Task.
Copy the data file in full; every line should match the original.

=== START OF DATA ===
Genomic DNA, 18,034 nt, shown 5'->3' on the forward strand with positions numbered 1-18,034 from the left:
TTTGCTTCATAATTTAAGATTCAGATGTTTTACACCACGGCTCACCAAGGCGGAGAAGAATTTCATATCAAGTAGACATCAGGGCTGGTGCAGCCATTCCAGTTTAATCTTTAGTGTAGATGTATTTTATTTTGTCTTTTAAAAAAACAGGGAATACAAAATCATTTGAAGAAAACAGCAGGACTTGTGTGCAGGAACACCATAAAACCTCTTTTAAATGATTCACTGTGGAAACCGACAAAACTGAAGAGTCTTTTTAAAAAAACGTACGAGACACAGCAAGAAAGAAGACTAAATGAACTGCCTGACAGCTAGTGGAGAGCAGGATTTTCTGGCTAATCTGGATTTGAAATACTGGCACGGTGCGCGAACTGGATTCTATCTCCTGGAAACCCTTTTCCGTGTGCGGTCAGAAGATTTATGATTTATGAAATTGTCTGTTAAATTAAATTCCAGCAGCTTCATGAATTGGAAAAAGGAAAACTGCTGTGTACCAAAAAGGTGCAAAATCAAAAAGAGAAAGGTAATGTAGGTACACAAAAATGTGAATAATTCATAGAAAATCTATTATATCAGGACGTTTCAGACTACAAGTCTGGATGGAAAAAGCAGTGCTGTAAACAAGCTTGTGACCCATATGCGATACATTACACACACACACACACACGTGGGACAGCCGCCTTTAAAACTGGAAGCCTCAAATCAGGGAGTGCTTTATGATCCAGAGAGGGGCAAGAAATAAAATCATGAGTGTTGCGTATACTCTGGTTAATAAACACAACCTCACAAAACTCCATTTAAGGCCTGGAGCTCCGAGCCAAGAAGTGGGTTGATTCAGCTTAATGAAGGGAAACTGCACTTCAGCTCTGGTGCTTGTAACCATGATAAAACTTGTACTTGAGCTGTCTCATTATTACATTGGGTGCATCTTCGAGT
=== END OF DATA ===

Genomic DNA, 18,034 nt, shown 5'->3' on the forward strand with positions numbered 1-18,034 from the left:
TTTGCTTCATAATTTAAGATTCAGATGTTTTACACCACGGCTCACCAAGGCGGAGAAGAATTTCATATCAAGTAGACATCAGGGCTGGTGCAGCCATTCCAGTTTAATCTTTAGTGTAGATGTATTTTATTTTGTCTTTTAAAAAAACAGGGAATACAAAATCATTTGAAGAAAACAGCAGGACTTGTGTGCAGGAACACCATAAAACCTCTTTTAAATGATTCACTGTGGAAACCGACAAAACTGAAGAGTCTTTTTAAAAAAACGTACGAGACACAGCAAGAAAGAAGACTAAATGAACTGCCTGACAGCTAGTGGAGAGCAGGATTTTCTGGCTAATCTGGATTTGAAATACTGGCACGGTGCGCGAACTGGATTCTATCTCCTGGAAACCCTTTTCCGTGTGCGGTCAGAAGATTTATGATTTATGAAATTGTCTGTTAAATTAAATTCCAGCAGCTTCATGAATTGGAAAAAGGAAAACTGCTGTGTACCAAAAAGGTGCAAAATCAAAAAGAGAAAGGTAATGTAGGTACACAAAAATGTGAATAATTCATAGAAAATCTATTATATCAGGACGTTTCAGACTACAAGTCTGGATGGAAAAAGCAGTGCTGTAAACAAGCTTGTGACCCATATGCGATACATTACACACACACACACACACGTGGGACAGCCGCCTTTAAAACTGGAAGCCTCAAATCAGGGAGTGCTTTATGATCCAGAGAGGGGCAAGAAATAAAATCATGAGTGTTGCGTATACTCTGGTTAATAAACACAACCTCACAAAACTCCATTTAAGGCCTGGAGCTCCGAGCCAAGAAGTGGGTTGATTCAGCTTAATGAAGGGAAACTGCACTTCAGCTCTGGTGCTTGTAACCATGATAAAACTTGTACTTGAGCTGTCTCATTATTACATTGGGTGCATCTTCGAGT